groups seek access to spying documents"
Associated Press (via MSNBC)
February 10, 2006
Security Archive and American Civil Liberties Union (ACLU) Complaint
Security Archive and ACLU Motion to Consolidate
Privacy Information Center (EPIC) Complaint
Motion for a Preliminary Injunction
of Justice: "Legal Authorities Supporting the Activities of
the National Security Agency Described by the President"
of Justice concedes it can begin to release
internal warrantless surveillance records on March 3
more information contact:
Thomas Blanton or Meredith
D.C., February 13, 2006 - Under pressure
from a Freedom of Information Act lawsuit, the Justice Department
on February 10 conceded in federal court that it could begin releasing
as early as March 3 the internal legal memos relied on by the Bush
administration in setting up the controversial National Security
Agency warrantless wiretapping program.
The National Security Archive, along with the American Civil Liberties
Union ("ACLU"), this week joined the Electronic Privacy
Information Center in a Freedom of Information Act lawsuit against
the Department of Justice seeking to compel the immediate disclosure
of the internal legal justifications for the surveillance program.
The filing this
week by the Archive and the ACLU was consolidated
with a suit filed on January
19, 2006, by the Electronic Privacy Information Center ("EPIC")
that requested the federal court in Washington to
issue a preliminary injunction requiring the release
of relevant documents within 20 days-which Judge Henry H. Kennedy,
Jr. considered at a formal hearing today.
The response of the news media to the revelation that the National
Security Agency ("NSA") has engaged in warrantless domestic
surveillance was immediate and dramatic, as was the response of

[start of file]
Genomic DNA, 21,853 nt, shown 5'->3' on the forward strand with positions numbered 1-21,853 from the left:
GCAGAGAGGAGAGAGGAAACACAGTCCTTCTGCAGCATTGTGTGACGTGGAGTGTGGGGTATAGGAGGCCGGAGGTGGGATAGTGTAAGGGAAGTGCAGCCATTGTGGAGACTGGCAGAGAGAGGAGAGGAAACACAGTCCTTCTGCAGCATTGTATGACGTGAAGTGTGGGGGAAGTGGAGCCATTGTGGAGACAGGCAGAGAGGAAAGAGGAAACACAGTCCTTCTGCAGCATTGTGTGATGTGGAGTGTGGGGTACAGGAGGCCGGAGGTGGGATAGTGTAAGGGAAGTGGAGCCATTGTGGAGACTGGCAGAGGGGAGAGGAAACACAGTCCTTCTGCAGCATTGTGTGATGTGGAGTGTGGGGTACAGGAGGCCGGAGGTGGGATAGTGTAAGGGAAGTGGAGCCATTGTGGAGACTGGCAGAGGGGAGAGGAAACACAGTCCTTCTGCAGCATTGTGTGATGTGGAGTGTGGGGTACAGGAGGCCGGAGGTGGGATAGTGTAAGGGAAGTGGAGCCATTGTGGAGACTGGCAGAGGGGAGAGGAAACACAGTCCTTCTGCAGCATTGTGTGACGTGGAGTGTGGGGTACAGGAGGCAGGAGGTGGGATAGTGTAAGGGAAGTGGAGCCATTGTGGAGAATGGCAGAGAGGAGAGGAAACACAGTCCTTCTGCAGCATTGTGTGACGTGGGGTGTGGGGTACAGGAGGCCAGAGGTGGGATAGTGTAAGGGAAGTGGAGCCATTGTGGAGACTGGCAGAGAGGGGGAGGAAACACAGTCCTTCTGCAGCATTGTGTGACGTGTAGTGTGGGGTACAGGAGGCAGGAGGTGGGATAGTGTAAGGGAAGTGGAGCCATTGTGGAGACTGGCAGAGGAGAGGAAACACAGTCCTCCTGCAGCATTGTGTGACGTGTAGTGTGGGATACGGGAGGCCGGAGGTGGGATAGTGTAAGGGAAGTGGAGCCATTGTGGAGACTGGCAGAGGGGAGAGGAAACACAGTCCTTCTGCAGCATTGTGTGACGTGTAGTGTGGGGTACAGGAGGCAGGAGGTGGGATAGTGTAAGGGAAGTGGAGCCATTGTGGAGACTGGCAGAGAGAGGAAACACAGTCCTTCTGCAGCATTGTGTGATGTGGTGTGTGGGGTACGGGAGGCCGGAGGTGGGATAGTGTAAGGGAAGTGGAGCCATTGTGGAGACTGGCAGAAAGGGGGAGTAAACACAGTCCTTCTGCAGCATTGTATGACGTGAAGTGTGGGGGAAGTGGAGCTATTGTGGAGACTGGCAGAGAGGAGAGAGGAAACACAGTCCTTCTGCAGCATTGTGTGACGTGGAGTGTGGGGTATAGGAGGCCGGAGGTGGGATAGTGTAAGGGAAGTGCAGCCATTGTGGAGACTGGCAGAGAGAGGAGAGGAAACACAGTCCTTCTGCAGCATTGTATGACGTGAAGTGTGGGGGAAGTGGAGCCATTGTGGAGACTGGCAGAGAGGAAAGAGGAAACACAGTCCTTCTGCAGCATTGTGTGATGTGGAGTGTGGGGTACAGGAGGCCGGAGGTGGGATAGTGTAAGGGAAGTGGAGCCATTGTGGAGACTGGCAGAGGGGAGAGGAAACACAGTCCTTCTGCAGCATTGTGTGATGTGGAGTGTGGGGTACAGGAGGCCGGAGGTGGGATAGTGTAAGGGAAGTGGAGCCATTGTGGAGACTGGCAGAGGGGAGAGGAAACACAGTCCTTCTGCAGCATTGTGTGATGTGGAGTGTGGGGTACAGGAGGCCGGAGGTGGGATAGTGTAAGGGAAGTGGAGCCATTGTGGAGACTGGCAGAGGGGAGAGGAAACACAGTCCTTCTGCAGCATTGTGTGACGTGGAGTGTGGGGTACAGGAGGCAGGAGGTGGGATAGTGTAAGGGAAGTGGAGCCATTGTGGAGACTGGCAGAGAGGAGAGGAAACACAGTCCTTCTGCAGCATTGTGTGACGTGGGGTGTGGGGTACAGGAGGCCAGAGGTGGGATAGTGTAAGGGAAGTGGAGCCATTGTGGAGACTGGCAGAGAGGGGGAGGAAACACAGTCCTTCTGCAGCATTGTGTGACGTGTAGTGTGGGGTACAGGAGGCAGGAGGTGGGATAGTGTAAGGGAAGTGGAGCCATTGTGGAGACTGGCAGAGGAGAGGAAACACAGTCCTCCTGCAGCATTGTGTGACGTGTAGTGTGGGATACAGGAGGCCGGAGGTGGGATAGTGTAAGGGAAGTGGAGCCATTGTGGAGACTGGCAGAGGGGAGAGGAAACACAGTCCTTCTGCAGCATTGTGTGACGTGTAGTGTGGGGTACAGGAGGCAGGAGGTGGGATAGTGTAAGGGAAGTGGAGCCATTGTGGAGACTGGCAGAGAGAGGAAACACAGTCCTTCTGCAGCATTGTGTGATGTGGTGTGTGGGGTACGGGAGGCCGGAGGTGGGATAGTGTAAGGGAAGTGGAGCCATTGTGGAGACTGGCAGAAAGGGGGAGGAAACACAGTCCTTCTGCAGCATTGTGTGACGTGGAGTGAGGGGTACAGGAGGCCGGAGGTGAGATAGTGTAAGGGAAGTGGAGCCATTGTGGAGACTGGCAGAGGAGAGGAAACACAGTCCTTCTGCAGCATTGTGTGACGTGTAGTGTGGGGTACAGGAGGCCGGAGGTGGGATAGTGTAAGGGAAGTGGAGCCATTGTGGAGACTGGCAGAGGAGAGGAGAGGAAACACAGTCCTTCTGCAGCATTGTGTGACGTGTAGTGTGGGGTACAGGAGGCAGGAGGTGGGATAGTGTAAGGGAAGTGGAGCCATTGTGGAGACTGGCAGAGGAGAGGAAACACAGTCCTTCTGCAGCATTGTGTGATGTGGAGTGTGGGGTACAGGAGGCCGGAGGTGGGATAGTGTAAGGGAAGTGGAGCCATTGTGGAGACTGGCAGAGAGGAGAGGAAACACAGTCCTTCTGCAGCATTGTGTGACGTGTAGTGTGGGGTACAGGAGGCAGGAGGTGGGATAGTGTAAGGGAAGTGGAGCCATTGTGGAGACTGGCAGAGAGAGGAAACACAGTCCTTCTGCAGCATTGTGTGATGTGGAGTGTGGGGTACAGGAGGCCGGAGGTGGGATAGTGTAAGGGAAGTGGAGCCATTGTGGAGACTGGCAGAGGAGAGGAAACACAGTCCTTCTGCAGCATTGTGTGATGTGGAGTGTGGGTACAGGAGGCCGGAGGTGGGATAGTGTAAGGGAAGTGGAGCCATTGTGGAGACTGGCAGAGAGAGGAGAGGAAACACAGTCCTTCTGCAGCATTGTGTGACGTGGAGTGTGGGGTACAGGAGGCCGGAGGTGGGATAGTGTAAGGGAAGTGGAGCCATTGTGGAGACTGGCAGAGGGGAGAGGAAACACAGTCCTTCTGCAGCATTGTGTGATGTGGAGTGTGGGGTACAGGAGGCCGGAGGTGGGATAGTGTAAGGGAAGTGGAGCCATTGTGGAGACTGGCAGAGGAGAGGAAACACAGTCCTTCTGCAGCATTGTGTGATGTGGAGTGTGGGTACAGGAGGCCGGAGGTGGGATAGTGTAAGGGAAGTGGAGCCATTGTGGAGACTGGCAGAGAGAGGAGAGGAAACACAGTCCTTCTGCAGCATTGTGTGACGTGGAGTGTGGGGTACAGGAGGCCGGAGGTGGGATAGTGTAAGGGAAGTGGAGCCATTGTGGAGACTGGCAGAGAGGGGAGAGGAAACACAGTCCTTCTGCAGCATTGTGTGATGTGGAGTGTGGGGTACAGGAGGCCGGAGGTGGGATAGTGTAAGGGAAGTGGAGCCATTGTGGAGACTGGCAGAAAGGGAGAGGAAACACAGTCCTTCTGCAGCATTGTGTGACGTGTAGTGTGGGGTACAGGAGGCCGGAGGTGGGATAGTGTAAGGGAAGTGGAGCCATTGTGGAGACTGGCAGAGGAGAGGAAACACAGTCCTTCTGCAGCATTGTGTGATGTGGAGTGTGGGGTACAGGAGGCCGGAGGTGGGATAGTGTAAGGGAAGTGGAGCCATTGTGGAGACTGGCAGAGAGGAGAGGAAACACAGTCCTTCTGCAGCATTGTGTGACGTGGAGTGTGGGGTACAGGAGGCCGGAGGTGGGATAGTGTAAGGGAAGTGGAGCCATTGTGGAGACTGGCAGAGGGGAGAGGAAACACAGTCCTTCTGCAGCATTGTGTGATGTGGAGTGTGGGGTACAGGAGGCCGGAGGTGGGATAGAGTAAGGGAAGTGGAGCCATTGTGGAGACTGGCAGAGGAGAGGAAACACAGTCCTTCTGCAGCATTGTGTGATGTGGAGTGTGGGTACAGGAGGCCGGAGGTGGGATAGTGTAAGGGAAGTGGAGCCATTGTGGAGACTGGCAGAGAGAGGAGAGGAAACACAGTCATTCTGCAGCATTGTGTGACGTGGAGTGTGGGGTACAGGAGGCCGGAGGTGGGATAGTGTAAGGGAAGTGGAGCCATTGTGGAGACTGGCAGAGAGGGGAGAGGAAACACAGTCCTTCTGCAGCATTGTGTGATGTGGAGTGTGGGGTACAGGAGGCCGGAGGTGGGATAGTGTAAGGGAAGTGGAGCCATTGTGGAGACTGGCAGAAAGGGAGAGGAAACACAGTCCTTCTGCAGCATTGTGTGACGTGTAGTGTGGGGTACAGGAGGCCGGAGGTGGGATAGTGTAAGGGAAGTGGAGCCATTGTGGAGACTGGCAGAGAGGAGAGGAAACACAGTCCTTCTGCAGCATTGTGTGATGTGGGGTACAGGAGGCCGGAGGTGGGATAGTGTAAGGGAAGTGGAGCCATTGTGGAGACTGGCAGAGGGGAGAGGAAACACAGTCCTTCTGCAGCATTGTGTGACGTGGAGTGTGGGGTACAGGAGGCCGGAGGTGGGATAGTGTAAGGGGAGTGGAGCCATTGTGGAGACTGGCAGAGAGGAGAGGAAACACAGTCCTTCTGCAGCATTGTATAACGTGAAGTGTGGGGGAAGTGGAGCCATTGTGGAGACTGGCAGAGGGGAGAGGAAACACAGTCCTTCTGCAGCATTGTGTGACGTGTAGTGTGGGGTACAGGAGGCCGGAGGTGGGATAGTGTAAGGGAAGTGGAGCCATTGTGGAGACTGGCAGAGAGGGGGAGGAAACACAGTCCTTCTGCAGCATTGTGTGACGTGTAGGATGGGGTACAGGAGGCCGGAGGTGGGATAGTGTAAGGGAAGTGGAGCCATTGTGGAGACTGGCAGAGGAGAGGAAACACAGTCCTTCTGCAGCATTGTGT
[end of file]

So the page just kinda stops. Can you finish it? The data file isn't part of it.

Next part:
Congress which just this week held the first hearing examining the
legality of the program. News reporting and Administration statements
over the last six weeks have disclosed that NSA began warrantless
eavesdropping prior to receiving formal approval from President
Bush; that the operation involves cooperation from American telecommunication
companies, which allowed the agency to tap "directly into some
of the American telecommunication system's main arteries";
that the information gathered was turned over to other agencies,
including the Defense Intelligence Agency; and that some purely
domestic communications (which both originated and terminated in
the United States) were accidentally intercepted.
The Archive's General Counsel Meredith Fuchs commented, "There
are real secrets and convenient secrets. It may be convenient for
the NSA to run this program in secret, but that policy debate, and
consideration of the legality of the program, should be open."
The Archive submitted the FOIA request to the Department of Justice
on December 22, 2005. The Department of Justice agreed with the
Archive's contention that the request merits speedy processing,
but has failed to meet FOIA's statutory 20-day deadline for responses.
The Archive has published an extensive
chronicle of the key historic documents about domestic intelligence
policy, including many brought to light by the Church
Committee investigations of intelligence abuses, and a series of
National Security Agency documents from the 1990s released under
the Freedom of Information Act that describe the limits imposed
by FISA and the Fourth Amendment on surveilling U.S. persons.